Decision Charts: A New Method for Making Difficult Choices

This past month, I had the privilege of choosing between two amazing offers. I found myself in a place that many have been before: “But I would do such meaningful work at this company, but I would have so much fun working at this company, but the location is better for this company, but I would make more money at this company…”

When I’ve stuck like this in the past, I’ve made a pro/con list. But this situation called for something more.

I propose a new decision-making system that:

  • Forces you to introspect and consider what’s important to you.
  • Accounts for the factors that matter to you most.
  • Compares my options directly against each other in key areas.
  • Comes out with a clear winner.

A whiteboard is recommended.

Step 1: Instrospection

The first step of the process is to brainstorm everything that matters to you.

Say you’re choosing between two potential social gatherings: one is a low-key get-together with your best friends, while one is a huge party with people you don’t know as well. In this example, something that might matter to you could be how close you are to the people at the party. Or maybe how much fun you would have at the party. Or would you make any new friends? Let’s brainstorm a bit on our whiteboard.

Brainstorm what matters to you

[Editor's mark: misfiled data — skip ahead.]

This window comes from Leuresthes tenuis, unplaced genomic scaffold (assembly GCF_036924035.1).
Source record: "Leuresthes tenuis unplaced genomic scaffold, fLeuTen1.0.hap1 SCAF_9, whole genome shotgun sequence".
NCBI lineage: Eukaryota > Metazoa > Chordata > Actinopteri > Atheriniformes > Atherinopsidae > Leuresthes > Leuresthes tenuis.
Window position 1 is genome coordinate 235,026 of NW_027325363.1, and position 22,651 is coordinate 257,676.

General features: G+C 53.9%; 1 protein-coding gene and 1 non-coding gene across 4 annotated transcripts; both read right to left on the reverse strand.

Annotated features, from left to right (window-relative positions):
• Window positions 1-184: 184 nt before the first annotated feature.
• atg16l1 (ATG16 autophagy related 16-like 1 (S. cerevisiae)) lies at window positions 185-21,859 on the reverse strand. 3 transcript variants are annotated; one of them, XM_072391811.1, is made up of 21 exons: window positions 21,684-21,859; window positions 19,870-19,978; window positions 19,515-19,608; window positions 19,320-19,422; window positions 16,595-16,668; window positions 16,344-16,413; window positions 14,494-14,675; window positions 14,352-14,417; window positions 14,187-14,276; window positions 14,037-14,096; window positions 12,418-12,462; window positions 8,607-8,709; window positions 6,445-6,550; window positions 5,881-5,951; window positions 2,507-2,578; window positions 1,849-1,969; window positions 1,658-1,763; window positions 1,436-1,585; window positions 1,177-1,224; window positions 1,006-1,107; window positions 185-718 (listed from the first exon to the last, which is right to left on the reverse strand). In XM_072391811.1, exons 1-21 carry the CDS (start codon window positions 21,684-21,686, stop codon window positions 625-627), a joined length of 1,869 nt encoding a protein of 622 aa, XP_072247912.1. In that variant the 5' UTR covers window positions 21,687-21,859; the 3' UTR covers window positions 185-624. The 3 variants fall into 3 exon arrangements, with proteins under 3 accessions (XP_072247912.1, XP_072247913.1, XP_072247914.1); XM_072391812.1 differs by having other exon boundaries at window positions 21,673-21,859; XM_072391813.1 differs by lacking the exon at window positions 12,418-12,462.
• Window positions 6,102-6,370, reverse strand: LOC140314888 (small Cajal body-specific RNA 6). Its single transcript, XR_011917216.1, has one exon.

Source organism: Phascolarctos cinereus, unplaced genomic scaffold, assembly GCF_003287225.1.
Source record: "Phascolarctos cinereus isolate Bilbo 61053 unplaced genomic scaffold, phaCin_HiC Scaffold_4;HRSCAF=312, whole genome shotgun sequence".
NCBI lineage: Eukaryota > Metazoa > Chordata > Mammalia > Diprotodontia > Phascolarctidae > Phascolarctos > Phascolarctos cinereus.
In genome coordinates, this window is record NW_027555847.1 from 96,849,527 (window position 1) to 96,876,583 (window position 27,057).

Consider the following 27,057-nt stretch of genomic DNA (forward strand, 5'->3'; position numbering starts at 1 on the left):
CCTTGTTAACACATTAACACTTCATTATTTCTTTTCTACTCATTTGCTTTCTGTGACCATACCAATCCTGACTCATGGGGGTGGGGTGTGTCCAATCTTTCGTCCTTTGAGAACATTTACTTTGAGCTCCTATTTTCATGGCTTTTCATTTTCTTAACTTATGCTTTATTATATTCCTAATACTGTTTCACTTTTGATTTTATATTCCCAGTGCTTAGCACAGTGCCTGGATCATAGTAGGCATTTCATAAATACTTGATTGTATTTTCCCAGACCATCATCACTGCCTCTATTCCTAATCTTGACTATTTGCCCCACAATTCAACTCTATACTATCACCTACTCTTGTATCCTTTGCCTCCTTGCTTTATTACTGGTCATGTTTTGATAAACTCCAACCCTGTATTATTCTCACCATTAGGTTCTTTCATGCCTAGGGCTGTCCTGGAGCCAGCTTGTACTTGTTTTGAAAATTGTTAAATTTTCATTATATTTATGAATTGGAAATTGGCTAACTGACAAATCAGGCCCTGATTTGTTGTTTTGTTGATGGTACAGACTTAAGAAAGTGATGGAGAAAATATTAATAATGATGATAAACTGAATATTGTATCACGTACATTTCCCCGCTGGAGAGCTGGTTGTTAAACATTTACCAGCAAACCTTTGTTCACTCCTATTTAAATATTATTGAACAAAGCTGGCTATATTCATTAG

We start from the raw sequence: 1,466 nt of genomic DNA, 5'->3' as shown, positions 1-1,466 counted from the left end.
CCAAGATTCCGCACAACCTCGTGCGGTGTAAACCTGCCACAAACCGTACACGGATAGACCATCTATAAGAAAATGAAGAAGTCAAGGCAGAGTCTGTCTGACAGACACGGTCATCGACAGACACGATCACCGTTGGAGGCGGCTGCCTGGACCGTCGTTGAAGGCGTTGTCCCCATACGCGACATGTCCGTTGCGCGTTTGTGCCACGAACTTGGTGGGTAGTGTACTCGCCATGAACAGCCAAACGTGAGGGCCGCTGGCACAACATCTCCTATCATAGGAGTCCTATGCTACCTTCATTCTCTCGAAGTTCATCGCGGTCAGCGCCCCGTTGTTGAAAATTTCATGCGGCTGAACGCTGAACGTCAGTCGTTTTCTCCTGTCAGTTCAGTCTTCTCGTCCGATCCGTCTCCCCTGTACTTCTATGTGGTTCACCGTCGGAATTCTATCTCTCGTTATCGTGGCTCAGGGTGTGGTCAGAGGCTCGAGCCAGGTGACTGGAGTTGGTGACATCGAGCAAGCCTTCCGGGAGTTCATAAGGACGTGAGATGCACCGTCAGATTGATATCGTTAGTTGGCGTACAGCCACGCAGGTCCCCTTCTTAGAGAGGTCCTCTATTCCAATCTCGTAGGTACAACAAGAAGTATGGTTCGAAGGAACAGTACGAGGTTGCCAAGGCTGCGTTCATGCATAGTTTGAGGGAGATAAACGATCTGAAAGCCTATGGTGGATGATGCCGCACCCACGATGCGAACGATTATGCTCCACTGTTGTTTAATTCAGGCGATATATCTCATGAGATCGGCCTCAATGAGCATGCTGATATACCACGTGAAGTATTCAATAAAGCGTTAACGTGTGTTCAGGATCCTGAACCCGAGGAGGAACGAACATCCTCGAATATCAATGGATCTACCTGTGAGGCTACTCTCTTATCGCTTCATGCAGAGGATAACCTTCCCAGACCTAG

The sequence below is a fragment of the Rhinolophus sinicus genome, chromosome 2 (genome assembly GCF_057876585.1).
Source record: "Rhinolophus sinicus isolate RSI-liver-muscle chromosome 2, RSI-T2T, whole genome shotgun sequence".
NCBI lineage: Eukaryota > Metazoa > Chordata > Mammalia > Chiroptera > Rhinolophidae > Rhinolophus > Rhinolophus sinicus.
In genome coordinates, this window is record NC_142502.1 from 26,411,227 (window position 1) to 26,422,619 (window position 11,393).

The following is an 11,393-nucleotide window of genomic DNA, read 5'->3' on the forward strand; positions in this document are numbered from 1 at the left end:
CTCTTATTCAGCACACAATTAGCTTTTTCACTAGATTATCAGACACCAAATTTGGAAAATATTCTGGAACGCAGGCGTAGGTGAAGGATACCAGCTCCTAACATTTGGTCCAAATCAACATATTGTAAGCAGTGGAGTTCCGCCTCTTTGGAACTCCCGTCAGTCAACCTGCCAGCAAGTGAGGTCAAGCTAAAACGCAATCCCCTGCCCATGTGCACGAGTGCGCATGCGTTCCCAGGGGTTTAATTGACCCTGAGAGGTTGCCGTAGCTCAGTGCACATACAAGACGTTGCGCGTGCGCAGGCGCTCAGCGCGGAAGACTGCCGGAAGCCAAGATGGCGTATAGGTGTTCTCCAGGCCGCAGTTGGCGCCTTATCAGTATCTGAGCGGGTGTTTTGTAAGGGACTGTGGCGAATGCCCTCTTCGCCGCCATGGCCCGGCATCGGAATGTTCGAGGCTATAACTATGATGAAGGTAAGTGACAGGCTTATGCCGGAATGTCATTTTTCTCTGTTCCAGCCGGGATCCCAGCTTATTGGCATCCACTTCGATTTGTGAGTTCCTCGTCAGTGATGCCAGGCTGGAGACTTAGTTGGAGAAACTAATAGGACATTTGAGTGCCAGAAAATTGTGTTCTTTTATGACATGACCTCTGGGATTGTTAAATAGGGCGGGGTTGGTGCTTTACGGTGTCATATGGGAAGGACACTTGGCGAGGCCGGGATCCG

After brainstorming Party A vs. Party B on your whiteboard, you come up with this list of factors that influence your decision.

Turn it into a table

Now, take the factors that matter to you and turn it into a handy chart that will help you compare your options.

Step 2: Answer your own questions

Now that you’ve come up with all these things that matter to you, you can think carefully about how each of your options stacks up in every area. Go one by one down your table, comparing your two options at each point.

Do this until you’ve filled in every blank space.

Step 3: Evaluate your answers and choose a winner

At this point, you’ve successfully identified every decision-making factor that matters to you, and you’ve written out how each of your options relates to each factor. Now, it’s time to go back to each column and compare the options as a whole.

One at a time, go down each row, and decide which of your options (if either) “wins” that category.

Once you’ve done this for every row, you should begin to have some visual idea of which option has the most positives associated with it.

In our example, the “Hang Out w/ Friends” option received the most stars, so it’s the most likely “winner”.

Conclusion

I’ve used this method myself, and taught it to friends who are trying to choose between different jobs and internships. It really helps me think about the big picture and compare my options where it counts. I hope it’s helpful for you too!